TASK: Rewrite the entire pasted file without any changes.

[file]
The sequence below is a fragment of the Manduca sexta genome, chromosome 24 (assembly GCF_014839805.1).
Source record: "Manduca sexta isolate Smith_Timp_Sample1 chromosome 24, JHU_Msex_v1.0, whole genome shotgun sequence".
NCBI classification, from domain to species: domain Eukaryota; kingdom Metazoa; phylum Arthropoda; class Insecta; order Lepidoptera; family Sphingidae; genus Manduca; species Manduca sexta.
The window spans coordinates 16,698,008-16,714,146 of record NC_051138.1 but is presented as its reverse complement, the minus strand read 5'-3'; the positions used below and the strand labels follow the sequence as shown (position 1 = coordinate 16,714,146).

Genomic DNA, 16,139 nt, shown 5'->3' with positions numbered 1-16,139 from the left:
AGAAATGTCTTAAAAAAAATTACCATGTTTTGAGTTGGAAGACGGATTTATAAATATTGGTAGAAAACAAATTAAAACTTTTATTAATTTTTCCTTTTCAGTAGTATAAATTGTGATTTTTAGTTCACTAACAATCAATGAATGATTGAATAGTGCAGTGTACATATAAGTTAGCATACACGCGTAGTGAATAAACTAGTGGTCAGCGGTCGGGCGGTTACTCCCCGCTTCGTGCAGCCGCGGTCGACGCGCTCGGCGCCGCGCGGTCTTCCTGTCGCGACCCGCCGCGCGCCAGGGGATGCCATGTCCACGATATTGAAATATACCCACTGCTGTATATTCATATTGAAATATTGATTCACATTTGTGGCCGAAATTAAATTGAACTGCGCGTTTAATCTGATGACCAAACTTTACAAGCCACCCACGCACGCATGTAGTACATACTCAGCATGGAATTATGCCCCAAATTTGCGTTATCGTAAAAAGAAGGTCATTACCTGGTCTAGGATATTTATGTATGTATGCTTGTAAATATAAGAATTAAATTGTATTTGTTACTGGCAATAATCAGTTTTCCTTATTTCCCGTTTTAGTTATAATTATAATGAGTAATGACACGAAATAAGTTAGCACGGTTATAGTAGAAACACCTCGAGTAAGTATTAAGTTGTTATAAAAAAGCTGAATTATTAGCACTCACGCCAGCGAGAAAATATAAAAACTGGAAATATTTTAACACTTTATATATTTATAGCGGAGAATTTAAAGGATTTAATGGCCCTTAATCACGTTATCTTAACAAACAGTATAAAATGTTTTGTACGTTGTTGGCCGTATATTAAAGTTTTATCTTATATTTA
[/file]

The sequence below is a fragment of the Manduca sexta genome, chromosome 24 (assembly GCF_014839805.1).
Source record: "Manduca sexta isolate Smith_Timp_Sample1 chromosome 24, JHU_Msex_v1.0, whole genome shotgun sequence".
NCBI classification, from domain to species: domain Eukaryota; kingdom Metazoa; phylum Arthropoda; class Insecta; order Lepidoptera; family Sphingidae; genus Manduca; species Manduca sexta.
The window spans coordinates 16,698,008-16,714,146 of record NC_051138.1 but is presented as its reverse complement, the minus strand read 5'-3'; the positions used below and the strand labels follow the sequence as shown (position 1 = coordinate 16,714,146).

Genomic DNA, 16,139 nt, shown 5'->3' with positions numbered 1-16,139 from the left:
AGAAATGTCTTAAAAAAAATTACCATGTTTTGAGTTGGAAGACGGATTTATAAATATTGGTAGAAAACAAATTAAAACTTTTATTAATTTTTCCTTTTCAGTAGTATAAATTGTGATTTTTAGTTCACTAACAATCAATGAATGATTGAATAGTGCAGTGTACATATAAGTTAGCATACACGCGTAGTGAATAAACTAGTGGTCAGCGGTCGGGCGGTTACTCCCCGCTTCGTGCAGCCGCGGTCGACGCGCTCGGCGCCGCGCGGTCTTCCTGTCGCGACCCGCCGCGCGCCAGGGGATGCCATGTCCACGATATTGAAATATACCCACTGCTGTATATTCATATTGAAATATTGATTCACATTTGTGGCCGAAATTAAATTGAACTGCGCGTTTAATCTGATGACCAAACTTTACAAGCCACCCACGCACGCATGTAGTACATACTCAGCATGGAATTATGCCCCAAATTTGCGTTATCGTAAAAAGAAGGTCATTACCTGGTCTAGGATATTTATGTATGTATGCTTGTAAATATAAGAATTAAATTGTATTTGTTACTGGCAATAATCAGTTTTCCTTATTTCCCGTTTTAGTTATAATTATAATGAGTAATGACACGAAATAAGTTAGCACGGTTATAGTAGAAACACCTCGAGTAAGTATTAAGTTGTTATAAAAAAGCTGAATTATTAGCACTCACGCCAGCGAGAAAATATAAAAACTGGAAATATTTTAACACTTTATATATTTATAGCGGAGAATTTAAAGGATTTAATGGCCCTTAATCACGTTATCTTAACAAACAGTATAAAATGTTTTGTACGTTGTTGGCCGTATATTAAAGTTTTATCTTATATTTA